{ 25} The magistrate issued a decision on June 17, 2010. The magistrate took note of Feng's objection that the original agreed shared parenting plan was never signed, but noted that the parties had abided by this document for six years and that it is incorporated into an order of the court. The magistrate additionally noted that the shared parenting plan indicates that in the event that the parties could not agree about E.B.'s school placement, Berger is authorized to make that decision. The magistrate found that there had been a change in the circumstances of E.B., that Feng's actions have not been in E.B.'s best interest, and that the potential harm from a reallocation of parental rights and responsibilities would not be outweighed by the advantages of such modification.

          { 26} Specifically, the magistrate found that Feng improperly set into motion abuse allegations against Berger, improperly removed E.B. from Hyde and concealed his whereabouts, that Feng did not have an accurate perception of the issues facing E.B., and that her actions "bordered on alienation" of E.B.'s affection for his father. The magistrate additionally found that Berger did not enroll E.B. at Hyde in order to willfully deny Feng parenting time, but rather, to meet E.B.'s social and academic needs. The magistrate acknowledged that E.B. had continued difficulty with peer relationships and made a disturbing remark about remaining at Hyde, but he did not find it to be credible.

          { 27} On February 9, 2011, the trial court adopted the magistrate's decision in its totality. Extensive proceedings followed the February 9, 2011 judgment. See In re Contempt of Feng, 8th Dist. No. 95749, 2011-Ohio-4810. In relevant part, the trial court granted Berger's emergency motion for return of E.B., entered a civil protection order preventing Feng from having contact with Berger and E.B., ordered E.B. to attend Hyde, ordered that Feng not interfere with E.B.'s attendance there at Hyde, and further, found Feng in contempt. Id. Herein, Feng appeals from the June 17, 2010 judgment that adopted the magistrate's decision upholding Berger's enrollment of E.B. at Hyde in Connecticut. Feng raises seven errors for our review. Berger cross-appeals, assigning three errors for our review.

            I. FENG'S APPEAL[/list]
            { 28} For her first assignment of error, Feng maintains that by permitting Berger to keep E.B. enrolled at Hyde in Connecticut, the trial court in effect modified the parties' agreed shared parenting plan to deprive her of parenting time during the school year.

            { 29} We review trial court judgments involving the allocation of parental rights and responsibilities for an abuse of discretion. Davis v. Flickinger, 77 Ohio St.3d 415, 1997-Ohio-260, 674 N.E.2d 1159.

            { 30} The modification of a parenting decree is governed by R.C. 3109.04. Where the modification to a shared parenting plan does not involve reallocation of parental rights, the court may modify the plan based upon a finding that the change is in the best interest of the children under R.C. 3109.04(E)(2)(b). Lord v. Lord, 8th Dist. No. 89395, 2008-Ohio-230. Where, however, the modification involves a substantial change in parental rights, we apply R.C. 3109.04(E)(1)(a). Id., citing Rodkey v. Rodkey, 8th Dist. No. 86884, 2006-Ohio-4373.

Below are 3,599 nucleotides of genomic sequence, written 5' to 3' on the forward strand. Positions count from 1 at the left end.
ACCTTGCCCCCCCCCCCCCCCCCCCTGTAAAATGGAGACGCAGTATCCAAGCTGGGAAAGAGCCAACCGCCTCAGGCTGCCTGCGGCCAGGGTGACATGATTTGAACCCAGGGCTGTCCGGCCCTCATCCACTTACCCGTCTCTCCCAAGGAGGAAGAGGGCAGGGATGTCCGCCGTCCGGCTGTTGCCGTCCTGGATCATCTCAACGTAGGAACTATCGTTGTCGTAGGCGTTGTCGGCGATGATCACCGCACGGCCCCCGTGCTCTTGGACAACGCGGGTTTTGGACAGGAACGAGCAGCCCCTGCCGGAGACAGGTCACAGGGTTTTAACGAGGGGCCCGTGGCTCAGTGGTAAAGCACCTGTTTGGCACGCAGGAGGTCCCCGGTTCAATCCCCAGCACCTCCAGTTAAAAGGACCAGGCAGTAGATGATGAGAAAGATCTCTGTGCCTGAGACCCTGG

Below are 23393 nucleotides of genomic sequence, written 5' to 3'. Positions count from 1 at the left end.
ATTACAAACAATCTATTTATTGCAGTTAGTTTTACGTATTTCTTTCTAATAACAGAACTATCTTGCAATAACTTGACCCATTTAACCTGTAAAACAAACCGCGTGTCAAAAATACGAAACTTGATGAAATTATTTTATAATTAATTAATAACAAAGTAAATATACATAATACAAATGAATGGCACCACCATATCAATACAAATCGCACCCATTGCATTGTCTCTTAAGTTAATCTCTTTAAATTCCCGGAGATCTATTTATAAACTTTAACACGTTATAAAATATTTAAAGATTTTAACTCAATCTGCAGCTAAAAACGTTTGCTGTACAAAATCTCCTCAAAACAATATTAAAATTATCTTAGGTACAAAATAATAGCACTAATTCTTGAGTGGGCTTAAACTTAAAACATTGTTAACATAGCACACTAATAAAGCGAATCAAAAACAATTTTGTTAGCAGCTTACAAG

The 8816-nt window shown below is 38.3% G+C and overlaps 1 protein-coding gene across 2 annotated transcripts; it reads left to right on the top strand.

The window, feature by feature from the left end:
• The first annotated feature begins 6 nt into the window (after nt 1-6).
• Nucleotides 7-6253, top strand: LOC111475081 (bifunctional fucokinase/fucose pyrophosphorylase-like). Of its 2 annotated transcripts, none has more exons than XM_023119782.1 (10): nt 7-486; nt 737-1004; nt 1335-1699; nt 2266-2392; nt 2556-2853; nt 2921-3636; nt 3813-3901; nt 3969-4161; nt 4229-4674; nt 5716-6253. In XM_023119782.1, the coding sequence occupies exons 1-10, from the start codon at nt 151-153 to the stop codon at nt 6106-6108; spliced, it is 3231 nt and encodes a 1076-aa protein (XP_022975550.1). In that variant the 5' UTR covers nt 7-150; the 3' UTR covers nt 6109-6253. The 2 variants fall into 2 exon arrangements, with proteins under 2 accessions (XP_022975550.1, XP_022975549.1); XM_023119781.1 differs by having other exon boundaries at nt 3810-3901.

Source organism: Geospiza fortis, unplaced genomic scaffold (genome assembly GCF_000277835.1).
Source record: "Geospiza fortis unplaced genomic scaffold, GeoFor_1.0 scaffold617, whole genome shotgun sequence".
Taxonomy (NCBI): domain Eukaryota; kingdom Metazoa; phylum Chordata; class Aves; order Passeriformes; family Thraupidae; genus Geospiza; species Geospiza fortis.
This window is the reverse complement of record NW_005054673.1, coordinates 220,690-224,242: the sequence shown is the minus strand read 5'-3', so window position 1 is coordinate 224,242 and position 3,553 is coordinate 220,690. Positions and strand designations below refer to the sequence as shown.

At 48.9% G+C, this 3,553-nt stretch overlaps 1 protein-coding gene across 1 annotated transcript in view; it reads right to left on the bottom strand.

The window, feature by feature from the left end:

{ 31} We find that this matter involves a substantial change in parental rights.(2) R.C. 3109.04(E)(1)(a) provides:

              The court shall not modify a prior decree allocating parental rights and responsibilities for the care of children unless it finds, based on facts that have arisen since the prior decree or that were unknown to the court at the time of the prior decree, that a change has occurred in the circumstances of the child, the child's residential parent, or either of the parents subject to a shared parenting decree, and that the modification is necessary to serve the best interest of the child. In applying these standards, the court shall retain the residential parent designated by the prior decree or the prior shared parenting decree, unless a modification is in the best interest of the child and one of the following applies:

              * * *

              (iii) The harm likely to be caused by a change of environment is outweighed by the advantages of the change of environment to the child.
            [/size]
            { 32} In determining that the modification is necessary to serve the best interest of the child, one must consider the factors set forth in R.C. 3109.04(F), which includes the parents' wishes; the child's interaction with his family and others; the child's adjustment to home, school, and community; the mental and physical health of all parties; and which parent is most likely to honor court-ordered visitation. R.C. 3109.04(F)(1).

            { 33} Applying all of the foregoing to this matter, we find no abuse of discretion. As noted by the lower court, a change occurred in the circumstances of the child. However, following a thorough review of the extensive evidence of record and detailed analysis of the issues set forth in R.C. 3109.04, the court concluded that Feng's proposed modification of parental rights was not necessary to serve the best interest of the child, and the harm likely to be caused by a change of environment was not outweighed by the advantages of the change of environment.